Next we tested the notebooks in a few real-life applications.
The two Merom-core processors are equals at encoding video with the DivX 6.7 codec when powered by the mains. When the notebooks are working on their batteries, the CPU clock rates differ by 0.2GHz, which helps the F9E win the test.
Encoding mp3 files takes about the same time when the notebooks are powered by the mains. When we switch to the batteries, the T5550 processor is faster although less economical.
The Photoshop CS2 test (processing five 5-megapixel photos) agrees with the other tests concerning the relative performance of the two notebooks.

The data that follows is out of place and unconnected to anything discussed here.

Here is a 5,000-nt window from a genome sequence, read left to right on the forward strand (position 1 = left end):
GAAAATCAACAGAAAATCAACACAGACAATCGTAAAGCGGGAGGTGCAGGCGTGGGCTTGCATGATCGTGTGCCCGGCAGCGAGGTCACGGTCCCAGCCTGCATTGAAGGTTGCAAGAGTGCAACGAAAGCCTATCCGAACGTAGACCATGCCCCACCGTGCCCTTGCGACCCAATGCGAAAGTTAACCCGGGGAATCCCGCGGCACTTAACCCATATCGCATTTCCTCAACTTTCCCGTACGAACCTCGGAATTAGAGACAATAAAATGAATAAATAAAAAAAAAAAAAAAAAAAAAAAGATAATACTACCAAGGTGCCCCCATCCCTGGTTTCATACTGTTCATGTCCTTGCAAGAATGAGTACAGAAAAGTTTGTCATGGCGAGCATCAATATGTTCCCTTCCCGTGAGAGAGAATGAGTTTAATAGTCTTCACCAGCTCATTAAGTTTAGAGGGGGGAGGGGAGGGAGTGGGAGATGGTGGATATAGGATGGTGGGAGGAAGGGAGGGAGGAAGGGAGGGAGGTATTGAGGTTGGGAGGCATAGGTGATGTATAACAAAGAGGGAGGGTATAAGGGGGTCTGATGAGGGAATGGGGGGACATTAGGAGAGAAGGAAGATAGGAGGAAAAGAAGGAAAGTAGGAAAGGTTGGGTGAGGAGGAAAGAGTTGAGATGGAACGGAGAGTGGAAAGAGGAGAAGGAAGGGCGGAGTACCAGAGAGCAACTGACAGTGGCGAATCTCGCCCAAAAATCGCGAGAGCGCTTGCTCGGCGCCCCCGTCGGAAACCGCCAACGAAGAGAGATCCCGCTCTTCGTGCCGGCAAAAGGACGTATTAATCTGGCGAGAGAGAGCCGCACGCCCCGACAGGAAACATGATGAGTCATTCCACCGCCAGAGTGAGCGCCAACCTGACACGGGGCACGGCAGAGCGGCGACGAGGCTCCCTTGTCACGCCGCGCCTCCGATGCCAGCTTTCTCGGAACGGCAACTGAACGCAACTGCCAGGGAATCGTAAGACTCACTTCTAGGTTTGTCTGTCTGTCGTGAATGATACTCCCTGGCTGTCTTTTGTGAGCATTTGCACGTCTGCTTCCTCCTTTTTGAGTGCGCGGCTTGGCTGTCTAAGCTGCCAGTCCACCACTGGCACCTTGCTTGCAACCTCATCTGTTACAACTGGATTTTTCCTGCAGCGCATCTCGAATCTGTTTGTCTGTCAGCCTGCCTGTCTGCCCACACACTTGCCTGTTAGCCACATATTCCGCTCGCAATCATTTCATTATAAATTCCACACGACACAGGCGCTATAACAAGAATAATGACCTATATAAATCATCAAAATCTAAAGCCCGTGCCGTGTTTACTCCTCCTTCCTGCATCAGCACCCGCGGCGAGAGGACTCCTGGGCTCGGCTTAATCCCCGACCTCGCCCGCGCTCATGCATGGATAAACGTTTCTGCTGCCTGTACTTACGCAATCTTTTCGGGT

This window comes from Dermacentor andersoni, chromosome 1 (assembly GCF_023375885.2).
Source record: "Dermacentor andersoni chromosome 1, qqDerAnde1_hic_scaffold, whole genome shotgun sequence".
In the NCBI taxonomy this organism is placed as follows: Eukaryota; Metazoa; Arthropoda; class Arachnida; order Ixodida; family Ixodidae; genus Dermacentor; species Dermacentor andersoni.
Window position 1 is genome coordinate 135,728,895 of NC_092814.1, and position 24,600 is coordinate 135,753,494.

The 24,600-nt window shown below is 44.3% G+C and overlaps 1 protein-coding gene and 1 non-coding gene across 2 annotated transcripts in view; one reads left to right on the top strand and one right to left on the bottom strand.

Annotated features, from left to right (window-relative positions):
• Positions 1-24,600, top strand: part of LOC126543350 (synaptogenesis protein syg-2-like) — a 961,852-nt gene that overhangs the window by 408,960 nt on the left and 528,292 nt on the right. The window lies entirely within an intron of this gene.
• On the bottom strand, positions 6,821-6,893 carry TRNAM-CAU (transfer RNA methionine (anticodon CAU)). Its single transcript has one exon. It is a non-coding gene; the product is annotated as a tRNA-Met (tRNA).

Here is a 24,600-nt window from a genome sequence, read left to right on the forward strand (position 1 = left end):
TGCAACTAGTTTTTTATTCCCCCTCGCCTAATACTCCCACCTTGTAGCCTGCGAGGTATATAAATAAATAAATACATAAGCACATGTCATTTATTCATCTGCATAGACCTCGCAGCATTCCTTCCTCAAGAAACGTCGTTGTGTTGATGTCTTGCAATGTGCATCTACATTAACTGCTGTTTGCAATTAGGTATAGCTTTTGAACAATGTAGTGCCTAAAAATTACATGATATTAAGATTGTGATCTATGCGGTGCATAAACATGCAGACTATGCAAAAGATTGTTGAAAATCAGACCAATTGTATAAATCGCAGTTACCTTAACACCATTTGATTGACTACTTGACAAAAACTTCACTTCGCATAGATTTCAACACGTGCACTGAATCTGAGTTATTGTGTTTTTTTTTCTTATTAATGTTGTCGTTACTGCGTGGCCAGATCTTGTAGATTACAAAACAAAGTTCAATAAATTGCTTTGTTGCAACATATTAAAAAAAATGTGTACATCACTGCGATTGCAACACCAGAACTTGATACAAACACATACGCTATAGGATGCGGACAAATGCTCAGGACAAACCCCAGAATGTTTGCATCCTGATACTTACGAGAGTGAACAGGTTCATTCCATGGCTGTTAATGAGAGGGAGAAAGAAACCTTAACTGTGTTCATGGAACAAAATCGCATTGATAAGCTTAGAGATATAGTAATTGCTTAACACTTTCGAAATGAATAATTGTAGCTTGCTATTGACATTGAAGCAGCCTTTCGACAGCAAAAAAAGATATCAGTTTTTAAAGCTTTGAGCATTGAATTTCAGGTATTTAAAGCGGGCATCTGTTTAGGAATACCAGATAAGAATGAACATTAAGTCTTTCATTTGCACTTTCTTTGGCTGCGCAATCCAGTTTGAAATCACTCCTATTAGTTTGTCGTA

The F9E is faster in Microsoft Excel thanks to its higher CPU clock rate in the battery mode. Its Momentus ST9160821AS is also somewhat faster than the other notebook’s hard disk, contributing to the overall result.
Archiving a folder shows the same correlation between the notebooks’ performance.
In the next test a script is used that prepares a video clip for uploading to YouTube. The clip was made out of four video fragments captured from a digital camera. Oddly enough, the F9E behaves similarly to the Satellite U300-111, being faster when powered by the mains and slower in the battery mode. This doesn’t look like a measurement error.
The final rendering test depends on the notebooks’ CPU performance.